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By Tim Stevens
Victor Creed, better known as the mercenary Sabretooth, was recently slain by means of beheading. However, given Creed's mutant healing factor, it was decided that it was better to be safe than sorry and this psychological workup was created with that in mind. It should be noted that this writer has never encountered the subject personally and has assembled this report from a mix of psychiatric notes from others, news articles, eye witness testimony, crime reports, and recently declassified information. Therefore, the report should be taken merely as a guideline, not as a definitive perspective on Victor Creed.
Creed was a self-identified mutant of above average height and physical fitness. While no doubt aided by his mutant abilities, he demonstrated extensive physical abilities as well as a talent for tracking and military-like engagements that seem to be born of, at least in part, natural talents. Creed also underwent surgical enhancements via the Weapon X program and, as such, was probably stronger and faster than he would have been had he been left to his own devices.
His life was marked by almost constant conflict. It appears to have begun during his childhood, when he suffered abuse at the hands of a family member who believed him to be evil due to the outward signs of his mutant ability. However, this, along with any other information provided by Creed himself or provided by someone who claims that the subject disclosed it to them, must be taken with a grain of salt. Like several other Weapon X participants, the subject's memories were extensively tampered with and it is impossible to discern what is real, what is implanted, and what Creed might have made up on the fly.
That said, his more recent history of interpersonal aggression is well documented and lends credence to the above disclosure. The subject clearly sought out conflict for
most of his life and felt little, or any, remorse for his actions.
This interpretation runs counter to that of the mutant rights spokesperson Professor Charles Xavier, but the writer feels that Xavier's interpretation was incorrect. While the subject might have retained the memory of every person he ever killed, he did not behave in a manner that suggests any feelings towards these individuals. Thus, it is the belief of this writer that those memories were not evidence of a conscience but rather trophies of—in Creed's opinion—a job well done.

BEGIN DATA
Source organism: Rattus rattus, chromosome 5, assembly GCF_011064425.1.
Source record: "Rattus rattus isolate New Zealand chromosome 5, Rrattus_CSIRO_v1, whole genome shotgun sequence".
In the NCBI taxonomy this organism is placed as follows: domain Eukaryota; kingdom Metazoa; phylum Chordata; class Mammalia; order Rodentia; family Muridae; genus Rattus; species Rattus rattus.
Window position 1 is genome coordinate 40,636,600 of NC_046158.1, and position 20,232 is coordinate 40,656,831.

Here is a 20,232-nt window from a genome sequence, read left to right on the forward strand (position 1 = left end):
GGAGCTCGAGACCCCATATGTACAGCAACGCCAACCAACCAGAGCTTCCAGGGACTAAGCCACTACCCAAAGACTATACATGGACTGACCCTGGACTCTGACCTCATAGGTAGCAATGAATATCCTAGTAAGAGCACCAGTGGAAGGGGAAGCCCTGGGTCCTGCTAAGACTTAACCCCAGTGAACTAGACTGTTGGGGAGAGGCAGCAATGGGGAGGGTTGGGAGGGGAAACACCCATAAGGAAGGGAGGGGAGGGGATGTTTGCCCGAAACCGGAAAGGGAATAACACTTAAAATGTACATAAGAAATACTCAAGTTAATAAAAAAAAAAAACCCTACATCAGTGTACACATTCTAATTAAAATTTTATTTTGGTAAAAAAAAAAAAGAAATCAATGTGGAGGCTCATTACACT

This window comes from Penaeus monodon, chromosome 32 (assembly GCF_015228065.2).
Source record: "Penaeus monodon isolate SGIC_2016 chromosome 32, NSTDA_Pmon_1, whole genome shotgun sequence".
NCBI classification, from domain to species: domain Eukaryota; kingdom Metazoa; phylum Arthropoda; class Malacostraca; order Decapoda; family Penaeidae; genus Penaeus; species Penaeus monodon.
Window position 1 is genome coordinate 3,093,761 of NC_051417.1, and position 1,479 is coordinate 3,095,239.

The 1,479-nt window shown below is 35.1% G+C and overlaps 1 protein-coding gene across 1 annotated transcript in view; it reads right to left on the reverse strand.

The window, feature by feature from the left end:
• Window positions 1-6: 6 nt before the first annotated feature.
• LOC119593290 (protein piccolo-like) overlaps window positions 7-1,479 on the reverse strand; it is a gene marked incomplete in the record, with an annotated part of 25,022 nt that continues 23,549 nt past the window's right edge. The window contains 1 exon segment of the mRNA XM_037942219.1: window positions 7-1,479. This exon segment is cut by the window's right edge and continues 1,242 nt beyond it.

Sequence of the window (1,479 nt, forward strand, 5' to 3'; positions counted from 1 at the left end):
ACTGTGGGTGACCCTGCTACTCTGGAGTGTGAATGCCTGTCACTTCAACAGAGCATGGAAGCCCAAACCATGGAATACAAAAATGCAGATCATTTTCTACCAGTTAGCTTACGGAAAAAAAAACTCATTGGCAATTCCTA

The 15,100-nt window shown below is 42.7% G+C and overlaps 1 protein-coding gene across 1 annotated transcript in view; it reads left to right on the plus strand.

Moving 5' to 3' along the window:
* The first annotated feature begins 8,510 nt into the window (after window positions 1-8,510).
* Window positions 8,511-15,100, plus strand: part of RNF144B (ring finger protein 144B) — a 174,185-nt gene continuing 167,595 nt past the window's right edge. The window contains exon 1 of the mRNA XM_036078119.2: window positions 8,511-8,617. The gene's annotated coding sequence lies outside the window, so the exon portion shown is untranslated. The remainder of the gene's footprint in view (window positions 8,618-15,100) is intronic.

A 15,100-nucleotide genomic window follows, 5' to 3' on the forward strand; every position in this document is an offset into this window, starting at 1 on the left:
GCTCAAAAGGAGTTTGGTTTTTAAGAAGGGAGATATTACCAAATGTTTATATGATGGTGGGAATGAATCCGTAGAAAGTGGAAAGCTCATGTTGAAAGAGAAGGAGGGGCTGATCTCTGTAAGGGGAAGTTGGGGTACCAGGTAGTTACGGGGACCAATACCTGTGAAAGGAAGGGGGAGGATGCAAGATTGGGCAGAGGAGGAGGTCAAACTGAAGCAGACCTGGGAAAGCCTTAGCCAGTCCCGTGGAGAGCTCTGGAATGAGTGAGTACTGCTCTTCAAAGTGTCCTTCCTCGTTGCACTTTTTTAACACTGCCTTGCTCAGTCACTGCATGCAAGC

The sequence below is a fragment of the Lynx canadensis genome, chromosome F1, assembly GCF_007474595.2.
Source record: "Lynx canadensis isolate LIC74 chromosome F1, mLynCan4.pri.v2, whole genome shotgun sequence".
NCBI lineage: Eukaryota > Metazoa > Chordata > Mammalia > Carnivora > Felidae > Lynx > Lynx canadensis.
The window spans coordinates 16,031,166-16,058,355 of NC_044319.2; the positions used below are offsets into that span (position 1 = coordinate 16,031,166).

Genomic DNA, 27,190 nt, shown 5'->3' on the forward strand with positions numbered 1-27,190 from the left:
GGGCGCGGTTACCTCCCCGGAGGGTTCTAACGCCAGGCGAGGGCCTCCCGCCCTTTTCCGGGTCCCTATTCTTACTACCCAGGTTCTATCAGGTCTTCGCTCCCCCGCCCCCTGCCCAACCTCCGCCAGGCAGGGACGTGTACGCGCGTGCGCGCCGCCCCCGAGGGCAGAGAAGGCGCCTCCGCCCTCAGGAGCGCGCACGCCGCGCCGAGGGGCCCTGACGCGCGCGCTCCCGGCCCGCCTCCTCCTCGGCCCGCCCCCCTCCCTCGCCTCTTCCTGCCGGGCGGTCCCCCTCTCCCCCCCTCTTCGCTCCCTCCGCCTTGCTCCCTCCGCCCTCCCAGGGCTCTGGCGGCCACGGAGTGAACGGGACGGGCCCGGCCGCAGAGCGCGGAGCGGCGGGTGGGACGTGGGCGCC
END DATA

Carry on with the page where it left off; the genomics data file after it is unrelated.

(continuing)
For this reason, this writer can see no reason not to diagnosis the subject as having had Antisocial Personality Disorder. Additionally, he would no doubt have scored very high on the Psychopathy Checklist- Revised (PCL-R), indicating he would have been accurately labeled a psychopath. This is evidenced by his inability to "stick to the rules" even in inherently violent enterprises like covert military operations. He was reckless and demonstrated a constant need to seek higher, more violent stimulus. This is best seen in his interactions with Wolverine, the member of the mutants' rights advocacy group the X-Men. Each encounter between the two was increasingly gruesome and Creed seemed to delight in that fact.
It is the opinion of the writer that if Creed is ever to return, no attempts to rehabilitate him outside of correctional facility be engaged. The only possibility in this area is to place him in an environment with strict rules and consequences to, in essence, grow him a conscience. However, even this seems
to be unlikely at best. While it is not usual to accept the death of someone as being for the best, the writer believes it applies here. The world is a far safer place without this individual in it.
For further evidence of Victor Creed's behavior, the writer encourages you to check out the documentary "X-Men Origins: Wolverine," which can be seen in theatres this Friday, May 1.
Tim Stevens is a Mental Health Supervisor currently pursuing his Psy D who has experience with individuals with personality disorders.
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